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Shocking shark mortality rates are on the rise worldwide

Sharks have endured for over 400 million years, surviving five mass extinctions and diversifying into numerous forms. Today, however, sharks face a dire situation: they are among the world’s most threatened species. This is primarily due to overexploitation and the spread of wasteful finning practices.

Governments worldwide have attempted to mitigate this crisis by introducing various regulations to decrease shark catch and finning. Despite these efforts, a new global assessment has revealed that while the regulations are sometimes effective, they have not been sufficient to reverse the trend of increasing shark mortality.

Focus of the study

An international team including researchers from Dalhousie University, UC Santa Barbara, and The Nature Conservancy conducted a thorough investigation into shark mortality trends. 

The experts analyzed shark catches from 2012 to 2019 across 150 fishing countries and the high seas, covering a period marked by the implementation of numerous conservation measures. Their dataset encompassed an estimated 1.1 billion sharks caught globally.

Shocking results

The analysis revealed that total shark fishing mortality rose from 76 million to 80 million sharks per year, despite a more than tenfold increase in anti-finning legislation. 

Over 30% of these catches involved species currently threatened with extinction, pushing the global mortality estimate to 101 million sharks in 2019.

A global problem of staggering proportions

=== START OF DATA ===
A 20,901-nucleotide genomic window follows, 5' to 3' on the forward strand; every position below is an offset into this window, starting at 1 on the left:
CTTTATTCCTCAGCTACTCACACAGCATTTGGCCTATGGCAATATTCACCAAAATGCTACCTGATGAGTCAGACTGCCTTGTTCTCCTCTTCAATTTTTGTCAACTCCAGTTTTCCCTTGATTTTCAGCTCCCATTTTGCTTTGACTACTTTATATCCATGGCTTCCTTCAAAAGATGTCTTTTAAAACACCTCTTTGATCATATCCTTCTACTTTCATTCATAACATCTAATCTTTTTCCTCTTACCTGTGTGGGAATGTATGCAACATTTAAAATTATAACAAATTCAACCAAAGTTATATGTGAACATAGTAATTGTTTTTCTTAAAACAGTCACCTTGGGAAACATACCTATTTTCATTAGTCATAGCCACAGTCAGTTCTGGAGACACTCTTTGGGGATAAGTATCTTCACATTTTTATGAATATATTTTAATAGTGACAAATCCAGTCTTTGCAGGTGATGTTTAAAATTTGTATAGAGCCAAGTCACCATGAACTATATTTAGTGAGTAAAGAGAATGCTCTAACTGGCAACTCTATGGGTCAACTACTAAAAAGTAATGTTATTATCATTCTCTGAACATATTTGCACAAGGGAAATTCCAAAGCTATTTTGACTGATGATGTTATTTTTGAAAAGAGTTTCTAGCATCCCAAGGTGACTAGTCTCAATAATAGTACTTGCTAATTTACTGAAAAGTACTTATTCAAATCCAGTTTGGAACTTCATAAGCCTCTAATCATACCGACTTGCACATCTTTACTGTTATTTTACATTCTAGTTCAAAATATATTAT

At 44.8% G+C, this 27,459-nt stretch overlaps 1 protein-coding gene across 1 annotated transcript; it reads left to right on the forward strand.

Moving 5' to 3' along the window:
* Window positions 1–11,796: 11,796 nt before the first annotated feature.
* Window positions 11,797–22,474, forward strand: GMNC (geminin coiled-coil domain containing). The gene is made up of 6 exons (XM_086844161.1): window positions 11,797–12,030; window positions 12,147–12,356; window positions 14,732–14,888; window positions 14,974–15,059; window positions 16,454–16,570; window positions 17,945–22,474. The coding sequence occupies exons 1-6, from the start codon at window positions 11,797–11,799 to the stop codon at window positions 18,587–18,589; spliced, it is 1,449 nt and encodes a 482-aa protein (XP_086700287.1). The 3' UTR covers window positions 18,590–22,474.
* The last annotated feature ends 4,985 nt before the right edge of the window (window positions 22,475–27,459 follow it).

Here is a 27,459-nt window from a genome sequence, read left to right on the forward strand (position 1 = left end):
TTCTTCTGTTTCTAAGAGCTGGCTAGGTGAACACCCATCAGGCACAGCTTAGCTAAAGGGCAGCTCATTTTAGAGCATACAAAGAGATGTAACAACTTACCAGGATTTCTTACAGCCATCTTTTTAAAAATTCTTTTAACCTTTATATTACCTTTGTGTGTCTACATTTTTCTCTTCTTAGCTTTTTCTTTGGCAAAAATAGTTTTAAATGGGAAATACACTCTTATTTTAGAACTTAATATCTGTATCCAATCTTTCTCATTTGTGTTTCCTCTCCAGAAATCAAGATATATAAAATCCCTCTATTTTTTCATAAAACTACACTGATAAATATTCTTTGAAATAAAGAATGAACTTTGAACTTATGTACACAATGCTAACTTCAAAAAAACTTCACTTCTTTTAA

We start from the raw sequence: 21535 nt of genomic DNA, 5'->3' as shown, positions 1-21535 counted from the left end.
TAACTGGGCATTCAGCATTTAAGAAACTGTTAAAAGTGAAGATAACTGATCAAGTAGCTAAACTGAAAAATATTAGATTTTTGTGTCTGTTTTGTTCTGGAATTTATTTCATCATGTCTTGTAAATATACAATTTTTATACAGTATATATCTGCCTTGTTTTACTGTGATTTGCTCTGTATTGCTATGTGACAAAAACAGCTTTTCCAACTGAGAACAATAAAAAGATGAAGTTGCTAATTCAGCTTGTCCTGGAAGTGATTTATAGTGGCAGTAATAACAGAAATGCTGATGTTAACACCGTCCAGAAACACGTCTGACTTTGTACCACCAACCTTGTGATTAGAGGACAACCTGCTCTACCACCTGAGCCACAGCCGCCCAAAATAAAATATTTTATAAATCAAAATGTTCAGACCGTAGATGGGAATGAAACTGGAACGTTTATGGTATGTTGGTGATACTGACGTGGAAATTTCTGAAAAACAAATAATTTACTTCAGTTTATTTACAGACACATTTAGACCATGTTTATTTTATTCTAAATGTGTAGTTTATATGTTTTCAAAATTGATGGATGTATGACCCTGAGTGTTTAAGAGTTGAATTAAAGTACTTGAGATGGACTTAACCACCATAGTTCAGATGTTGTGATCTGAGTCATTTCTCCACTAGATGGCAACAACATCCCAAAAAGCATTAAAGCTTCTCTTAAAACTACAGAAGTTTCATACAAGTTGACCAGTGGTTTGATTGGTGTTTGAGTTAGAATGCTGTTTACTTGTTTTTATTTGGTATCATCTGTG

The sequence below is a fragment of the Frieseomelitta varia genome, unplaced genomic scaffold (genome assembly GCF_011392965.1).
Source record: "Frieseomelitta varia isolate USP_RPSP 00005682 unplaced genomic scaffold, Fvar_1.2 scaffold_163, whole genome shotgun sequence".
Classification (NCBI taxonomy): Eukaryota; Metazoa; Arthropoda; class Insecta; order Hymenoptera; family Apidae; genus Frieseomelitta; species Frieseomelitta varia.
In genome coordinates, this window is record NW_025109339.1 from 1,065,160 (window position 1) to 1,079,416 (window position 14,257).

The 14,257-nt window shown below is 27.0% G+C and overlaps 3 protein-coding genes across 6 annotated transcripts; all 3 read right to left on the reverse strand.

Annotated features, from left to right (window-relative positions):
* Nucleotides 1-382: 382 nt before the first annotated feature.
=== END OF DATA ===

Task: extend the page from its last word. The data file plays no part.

Study senior author Darcy Bradley is an adjunct faculty member at UC Santa Barbara and a scientist with the Nature Conservancy in California. 

“The unsustainable fishing of sharks is a global problem of staggering proportions that could eventually lead to the extinction of some of our planet’s most ancient and revered species,” said Bradley. “We found that despite myriad regulations intended to curb shark overfishing, the total number of sharks being killed by fisheries each year is not decreasing. If anything, it’s slightly increasing.”

Too many sharks are still dying

While finning prohibitions likely reduced shark finning at sea, the team found that these regulations had little effect on mortality overall. 

“We show that widespread legislation designed to prevent shark finning was successful in addressing this wasteful practice but did not reduce mortality overall,” said study lead author Boris Worm, a research professor in the Department of Biology at Dalhousie University. “Too many sharks are still dying; this is especially worrisome for threatened species such as hammerheads.”

“Complete bans on shark fishing, through protective measures such as shark sanctuaries can be successful, highlighting an opportunity to prioritize these and other area-based conservation measures,” said Bradley.

Rising demand for shark meat

“We have seen the demand for shark fins decreasing and the demand for shark meat increasing, with Brazil and Italy being the main consumers. Because shark meat is a relatively cheap substitute for other types of fish, there is considerable mislabeling, making some consumers eat shark meat without their knowledge,” said study co-author Leonardo Feitosa, a shark biologist at UC Santa Barbara.

“Effective conservation actions for sharks are often impeded by lack of community-based awareness and stewardship projects,” said study co-author Nidhi D’Costa, a shark researcher at Dalhousie. “This is especially crucial in countries where small-scale artisanal fisheries are a major driver of shark mortality.”

Study implications 

The team emphasizes the need for more specific measures targeting shark mortality. Prohibiting fishing in certain areas and requiring fishers to release accidentally caught vulnerable species are among the recommended strategies. 

“Our analysis highlights the need for improved transparency and reporting requirements,” said Sara Orofino, a data analyst at UC Santa Barbara. “Shark catches are often self-reported, aggregated into broad groups, and crucial information on discarding practices is often lacking. Accurate, comprehensive, and accessible data are critical to effectively evaluate how well regulations are working in safeguarding sharks and other threatened species.”

The study is published in the journal Science

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